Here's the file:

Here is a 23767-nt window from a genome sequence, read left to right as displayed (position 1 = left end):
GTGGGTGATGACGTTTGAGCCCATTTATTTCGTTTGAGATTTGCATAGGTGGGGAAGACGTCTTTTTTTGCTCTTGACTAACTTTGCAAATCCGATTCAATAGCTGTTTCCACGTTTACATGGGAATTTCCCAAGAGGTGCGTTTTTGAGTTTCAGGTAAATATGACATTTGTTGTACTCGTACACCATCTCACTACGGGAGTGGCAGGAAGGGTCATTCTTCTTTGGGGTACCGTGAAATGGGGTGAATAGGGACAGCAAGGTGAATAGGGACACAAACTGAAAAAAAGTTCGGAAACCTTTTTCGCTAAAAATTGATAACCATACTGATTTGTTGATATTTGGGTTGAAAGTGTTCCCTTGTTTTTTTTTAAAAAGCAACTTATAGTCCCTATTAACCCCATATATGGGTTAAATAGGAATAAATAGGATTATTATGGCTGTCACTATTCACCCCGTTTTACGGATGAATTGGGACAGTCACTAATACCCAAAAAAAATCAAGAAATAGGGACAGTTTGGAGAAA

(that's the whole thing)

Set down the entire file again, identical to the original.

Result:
Here is a 23767-nt window from a genome sequence, read left to right as displayed (position 1 = left end):
GTGGGTGATGACGTTTGAGCCCATTTATTTCGTTTGAGATTTGCATAGGTGGGGAAGACGTCTTTTTTTGCTCTTGACTAACTTTGCAAATCCGATTCAATAGCTGTTTCCACGTTTACATGGGAATTTCCCAAGAGGTGCGTTTTTGAGTTTCAGGTAAATATGACATTTGTTGTACTCGTACACCATCTCACTACGGGAGTGGCAGGAAGGGTCATTCTTCTTTGGGGTACCGTGAAATGGGGTGAATAGGGACAGCAAGGTGAATAGGGACACAAACTGAAAAAAAGTTCGGAAACCTTTTTCGCTAAAAATTGATAACCATACTGATTTGTTGATATTTGGGTTGAAAGTGTTCCCTTGTTTTTTTTTAAAAAGCAACTTATAGTCCCTATTAACCCCATATATGGGTTAAATAGGAATAAATAGGATTATTATGGCTGTCACTATTCACCCCGTTTTACGGATGAATTGGGACAGTCACTAATACCCAAAAAAAATCAAGAAATAGGGACAGTTTGGAGAAA